Pastor Tom Ascol continues in his series in 2 Corinthians with a message entitled “Who Shares Your Yoke?” centering on 2 Corinthians 6:14–7:1. In today’s passage Paul uses the metaphor of a yoke, the apparatus farmers use to join animals used for plowing, to teach principles for the Christian life. Just as different breeds of animals do not work well when yoked, so Christians must be careful about ties that bind them to the world.
Christians, Paul indicates, are called to live separated, holy lives in fear of God. Many people, some Christians included, have a self-centered perception of Christianity far different from what the Bible describes. True Christianity is not available on the seekers’ terms. It is available on God’s terms. Why would a self-sacrificing Savior welcome self-serving, self-indulgent followers? No, Christ calls his followers to a different style of life.
This passage tells us much about a separated life. First, it does not tell Christians to stay away from unbelievers or associate only with other Christians. Paul’s life and teachings alone contradict any such interpretation of this passage. Besides, believers have the good news unbelievers need to hear! Rather the passage, using Old Testament background (Deuteronomy 22:10) and the present context of life in Corinth, urges believers to refrain from participating in pagan rituals and non-Christian religious rites. The five rhetorical questions Paul askes (vv. 14–18) continue and solidify that argument. God’s presence in the Old Testament Temple and synagogues was prelude to His presence within believers today. Believers, being the Temple of the Holy Spirit, ought to “go out from their midst, and be separate from them” (v. 14) and the worldly life. Paul is concerned that the Corinthians might slip back into the lives they had had before coming to Christ. A Christian’s life values should change as they realize they have all they need in Christ. What the world has to offer pales in comparison. John warns believers not to “love the world or the things in the world. If anyone loves the world, the love of the Father is not in him” (1 John 2–15). Our separateness should be reflected in our life choices. So we see that the oft understood interpretation of being unevenly yoked applied to marriage is, while certainly true, only a part of the separated holy life to which we are called.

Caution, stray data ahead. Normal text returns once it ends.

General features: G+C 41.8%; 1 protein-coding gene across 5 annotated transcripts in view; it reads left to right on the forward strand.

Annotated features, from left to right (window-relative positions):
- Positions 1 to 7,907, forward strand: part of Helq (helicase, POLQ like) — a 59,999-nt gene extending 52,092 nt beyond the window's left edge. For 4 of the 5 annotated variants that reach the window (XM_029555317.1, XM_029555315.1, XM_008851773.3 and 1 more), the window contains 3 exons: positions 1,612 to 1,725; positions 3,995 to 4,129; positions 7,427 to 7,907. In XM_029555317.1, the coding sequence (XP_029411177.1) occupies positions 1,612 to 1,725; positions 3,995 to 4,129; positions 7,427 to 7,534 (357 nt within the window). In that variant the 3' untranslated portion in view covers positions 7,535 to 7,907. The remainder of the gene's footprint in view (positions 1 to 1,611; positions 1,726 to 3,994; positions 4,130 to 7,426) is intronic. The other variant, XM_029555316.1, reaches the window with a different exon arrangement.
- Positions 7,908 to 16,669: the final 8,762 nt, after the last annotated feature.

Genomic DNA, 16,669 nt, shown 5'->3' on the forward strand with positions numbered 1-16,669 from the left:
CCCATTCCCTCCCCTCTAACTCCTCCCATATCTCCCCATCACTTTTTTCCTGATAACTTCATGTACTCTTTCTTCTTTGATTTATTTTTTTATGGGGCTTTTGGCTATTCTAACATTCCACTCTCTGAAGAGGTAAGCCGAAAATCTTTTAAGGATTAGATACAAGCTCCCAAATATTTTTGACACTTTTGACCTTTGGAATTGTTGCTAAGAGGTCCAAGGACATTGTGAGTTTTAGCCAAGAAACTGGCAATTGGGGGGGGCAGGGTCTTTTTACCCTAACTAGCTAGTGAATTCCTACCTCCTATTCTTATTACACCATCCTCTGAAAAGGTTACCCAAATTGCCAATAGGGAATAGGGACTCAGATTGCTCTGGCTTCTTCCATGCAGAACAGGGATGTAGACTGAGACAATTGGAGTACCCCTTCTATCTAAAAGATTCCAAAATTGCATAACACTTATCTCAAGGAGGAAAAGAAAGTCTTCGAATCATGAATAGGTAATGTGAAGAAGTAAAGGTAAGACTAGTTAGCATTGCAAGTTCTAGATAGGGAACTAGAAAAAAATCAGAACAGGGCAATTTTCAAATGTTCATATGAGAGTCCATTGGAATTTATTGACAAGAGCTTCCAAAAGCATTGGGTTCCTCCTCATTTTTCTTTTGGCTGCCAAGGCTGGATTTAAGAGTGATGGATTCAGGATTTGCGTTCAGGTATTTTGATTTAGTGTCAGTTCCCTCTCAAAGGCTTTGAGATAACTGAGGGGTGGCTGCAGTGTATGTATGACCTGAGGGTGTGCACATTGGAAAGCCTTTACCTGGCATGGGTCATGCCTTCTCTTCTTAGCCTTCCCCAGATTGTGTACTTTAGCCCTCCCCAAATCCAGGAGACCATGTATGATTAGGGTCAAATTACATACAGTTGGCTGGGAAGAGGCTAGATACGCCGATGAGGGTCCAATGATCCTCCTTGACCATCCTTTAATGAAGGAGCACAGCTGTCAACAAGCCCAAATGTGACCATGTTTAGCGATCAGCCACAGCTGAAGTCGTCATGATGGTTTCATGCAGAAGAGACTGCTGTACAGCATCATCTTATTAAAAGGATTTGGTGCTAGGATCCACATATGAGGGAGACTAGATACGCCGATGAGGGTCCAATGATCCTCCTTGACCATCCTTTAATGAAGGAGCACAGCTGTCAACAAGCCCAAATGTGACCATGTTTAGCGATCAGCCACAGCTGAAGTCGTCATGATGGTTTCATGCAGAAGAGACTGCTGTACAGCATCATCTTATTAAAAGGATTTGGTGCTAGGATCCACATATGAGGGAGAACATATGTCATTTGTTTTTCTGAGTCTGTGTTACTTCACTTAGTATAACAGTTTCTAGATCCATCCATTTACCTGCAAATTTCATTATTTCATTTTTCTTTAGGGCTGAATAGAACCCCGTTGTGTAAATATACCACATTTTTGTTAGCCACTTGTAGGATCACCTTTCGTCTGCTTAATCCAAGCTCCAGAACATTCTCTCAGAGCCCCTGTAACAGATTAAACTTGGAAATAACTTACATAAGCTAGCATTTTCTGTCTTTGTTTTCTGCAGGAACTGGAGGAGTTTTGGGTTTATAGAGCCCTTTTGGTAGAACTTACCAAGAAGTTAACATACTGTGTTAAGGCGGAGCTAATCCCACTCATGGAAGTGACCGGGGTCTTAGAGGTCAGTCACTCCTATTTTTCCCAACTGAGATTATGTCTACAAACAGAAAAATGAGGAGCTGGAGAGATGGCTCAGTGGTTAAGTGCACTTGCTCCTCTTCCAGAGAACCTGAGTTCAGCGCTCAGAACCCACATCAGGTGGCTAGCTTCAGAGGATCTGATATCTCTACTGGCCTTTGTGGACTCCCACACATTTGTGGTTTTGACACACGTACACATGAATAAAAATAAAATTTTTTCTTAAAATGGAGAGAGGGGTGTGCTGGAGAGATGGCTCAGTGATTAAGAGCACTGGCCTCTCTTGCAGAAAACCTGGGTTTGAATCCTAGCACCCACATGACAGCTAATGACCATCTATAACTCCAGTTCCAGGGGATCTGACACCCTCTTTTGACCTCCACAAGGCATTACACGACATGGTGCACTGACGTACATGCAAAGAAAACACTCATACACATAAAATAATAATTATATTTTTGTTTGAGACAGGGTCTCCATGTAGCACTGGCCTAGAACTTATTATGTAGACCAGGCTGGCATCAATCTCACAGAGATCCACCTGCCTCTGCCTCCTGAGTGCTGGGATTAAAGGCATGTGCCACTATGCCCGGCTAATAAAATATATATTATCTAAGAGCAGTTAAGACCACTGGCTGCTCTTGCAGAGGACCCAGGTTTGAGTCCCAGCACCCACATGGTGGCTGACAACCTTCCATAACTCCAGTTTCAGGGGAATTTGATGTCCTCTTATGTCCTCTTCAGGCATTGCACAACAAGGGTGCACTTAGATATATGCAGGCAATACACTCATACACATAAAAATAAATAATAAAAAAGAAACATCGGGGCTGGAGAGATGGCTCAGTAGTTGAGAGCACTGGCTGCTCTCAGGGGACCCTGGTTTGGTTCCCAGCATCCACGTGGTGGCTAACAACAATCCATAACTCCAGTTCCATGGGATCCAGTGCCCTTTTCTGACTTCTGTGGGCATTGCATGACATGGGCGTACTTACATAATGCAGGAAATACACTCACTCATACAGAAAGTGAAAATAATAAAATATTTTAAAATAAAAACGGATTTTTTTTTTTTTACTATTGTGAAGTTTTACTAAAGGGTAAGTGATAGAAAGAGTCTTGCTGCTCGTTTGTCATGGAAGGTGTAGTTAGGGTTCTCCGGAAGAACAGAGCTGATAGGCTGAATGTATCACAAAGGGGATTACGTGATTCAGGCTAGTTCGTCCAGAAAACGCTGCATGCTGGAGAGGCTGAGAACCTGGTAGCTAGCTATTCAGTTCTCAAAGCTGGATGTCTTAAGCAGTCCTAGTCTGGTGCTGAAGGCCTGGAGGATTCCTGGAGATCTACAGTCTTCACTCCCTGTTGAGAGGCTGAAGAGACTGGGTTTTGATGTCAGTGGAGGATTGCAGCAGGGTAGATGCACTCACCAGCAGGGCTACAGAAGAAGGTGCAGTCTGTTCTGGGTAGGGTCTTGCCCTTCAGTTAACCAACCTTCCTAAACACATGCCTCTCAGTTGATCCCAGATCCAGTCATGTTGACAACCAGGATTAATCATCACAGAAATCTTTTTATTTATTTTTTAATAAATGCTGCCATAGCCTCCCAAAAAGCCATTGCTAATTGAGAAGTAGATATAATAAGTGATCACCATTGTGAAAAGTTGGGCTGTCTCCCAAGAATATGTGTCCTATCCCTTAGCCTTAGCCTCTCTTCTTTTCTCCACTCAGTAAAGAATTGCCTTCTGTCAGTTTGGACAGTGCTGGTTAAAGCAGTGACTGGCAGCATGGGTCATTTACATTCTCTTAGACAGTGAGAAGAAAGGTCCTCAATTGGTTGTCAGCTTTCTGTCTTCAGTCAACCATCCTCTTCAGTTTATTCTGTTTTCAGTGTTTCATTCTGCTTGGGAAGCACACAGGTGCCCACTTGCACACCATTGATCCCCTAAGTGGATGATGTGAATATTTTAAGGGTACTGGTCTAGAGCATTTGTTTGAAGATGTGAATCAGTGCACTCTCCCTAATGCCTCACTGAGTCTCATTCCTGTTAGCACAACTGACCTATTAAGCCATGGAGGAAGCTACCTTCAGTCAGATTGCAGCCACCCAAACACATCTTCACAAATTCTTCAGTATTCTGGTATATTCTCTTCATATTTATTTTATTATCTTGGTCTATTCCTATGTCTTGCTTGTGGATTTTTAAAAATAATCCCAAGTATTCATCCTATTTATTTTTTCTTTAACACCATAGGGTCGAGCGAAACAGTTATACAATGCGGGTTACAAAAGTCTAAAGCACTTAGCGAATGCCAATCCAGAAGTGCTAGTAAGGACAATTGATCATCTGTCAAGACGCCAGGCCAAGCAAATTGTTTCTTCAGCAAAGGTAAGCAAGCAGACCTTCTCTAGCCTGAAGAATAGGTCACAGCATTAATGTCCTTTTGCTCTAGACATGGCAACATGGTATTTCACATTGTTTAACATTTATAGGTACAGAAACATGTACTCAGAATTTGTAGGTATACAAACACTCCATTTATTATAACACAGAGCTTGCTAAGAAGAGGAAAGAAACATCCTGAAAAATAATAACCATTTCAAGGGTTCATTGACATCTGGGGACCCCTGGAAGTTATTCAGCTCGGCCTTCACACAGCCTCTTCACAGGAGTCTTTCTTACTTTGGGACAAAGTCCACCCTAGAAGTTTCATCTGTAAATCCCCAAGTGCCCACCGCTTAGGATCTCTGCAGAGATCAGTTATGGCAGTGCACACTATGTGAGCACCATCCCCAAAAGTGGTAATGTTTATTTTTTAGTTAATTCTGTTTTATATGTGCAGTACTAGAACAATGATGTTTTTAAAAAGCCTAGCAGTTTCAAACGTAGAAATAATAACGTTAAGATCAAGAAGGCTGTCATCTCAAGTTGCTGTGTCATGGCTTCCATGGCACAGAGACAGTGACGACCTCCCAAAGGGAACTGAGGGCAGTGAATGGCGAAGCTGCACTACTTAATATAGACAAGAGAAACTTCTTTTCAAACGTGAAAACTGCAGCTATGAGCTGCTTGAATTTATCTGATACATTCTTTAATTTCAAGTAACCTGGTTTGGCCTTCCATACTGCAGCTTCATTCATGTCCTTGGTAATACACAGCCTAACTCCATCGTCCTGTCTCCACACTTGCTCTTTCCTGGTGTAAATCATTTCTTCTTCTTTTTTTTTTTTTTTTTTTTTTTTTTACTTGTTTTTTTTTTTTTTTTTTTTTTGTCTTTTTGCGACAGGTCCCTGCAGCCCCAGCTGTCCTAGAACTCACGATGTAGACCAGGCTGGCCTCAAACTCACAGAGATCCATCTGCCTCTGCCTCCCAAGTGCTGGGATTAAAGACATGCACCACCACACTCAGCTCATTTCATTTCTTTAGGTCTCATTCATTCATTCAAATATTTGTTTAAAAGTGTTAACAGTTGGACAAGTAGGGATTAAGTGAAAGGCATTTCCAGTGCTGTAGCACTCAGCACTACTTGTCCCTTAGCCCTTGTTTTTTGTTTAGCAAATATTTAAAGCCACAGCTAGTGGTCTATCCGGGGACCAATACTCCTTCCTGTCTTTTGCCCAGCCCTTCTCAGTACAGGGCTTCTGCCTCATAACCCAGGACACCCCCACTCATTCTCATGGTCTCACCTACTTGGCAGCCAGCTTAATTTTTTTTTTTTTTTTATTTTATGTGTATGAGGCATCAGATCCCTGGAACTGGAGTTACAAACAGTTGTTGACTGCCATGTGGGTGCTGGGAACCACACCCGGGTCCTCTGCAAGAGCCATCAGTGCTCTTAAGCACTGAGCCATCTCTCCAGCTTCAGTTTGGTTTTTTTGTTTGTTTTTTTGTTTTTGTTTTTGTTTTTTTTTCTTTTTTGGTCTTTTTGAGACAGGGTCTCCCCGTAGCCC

Christians are to pursue holiness. God promises to dwell among us, has doubly pledged Himself to us, will welcome us, and will be a father to us. Therefore, we must cleanse ourselves from every defilement even as we continue to live in the world. We should become increasingly Christ-like. Even as Paul urges the Corinthians, he recognizes he has not arrived; he still works at attaining the separateness Christians need. His, the Corinthians, and our actions ought to reflect the One who died on the Cross to make propitiation for our sins. Daily all Christians should consider this and strive to bring glory to Him.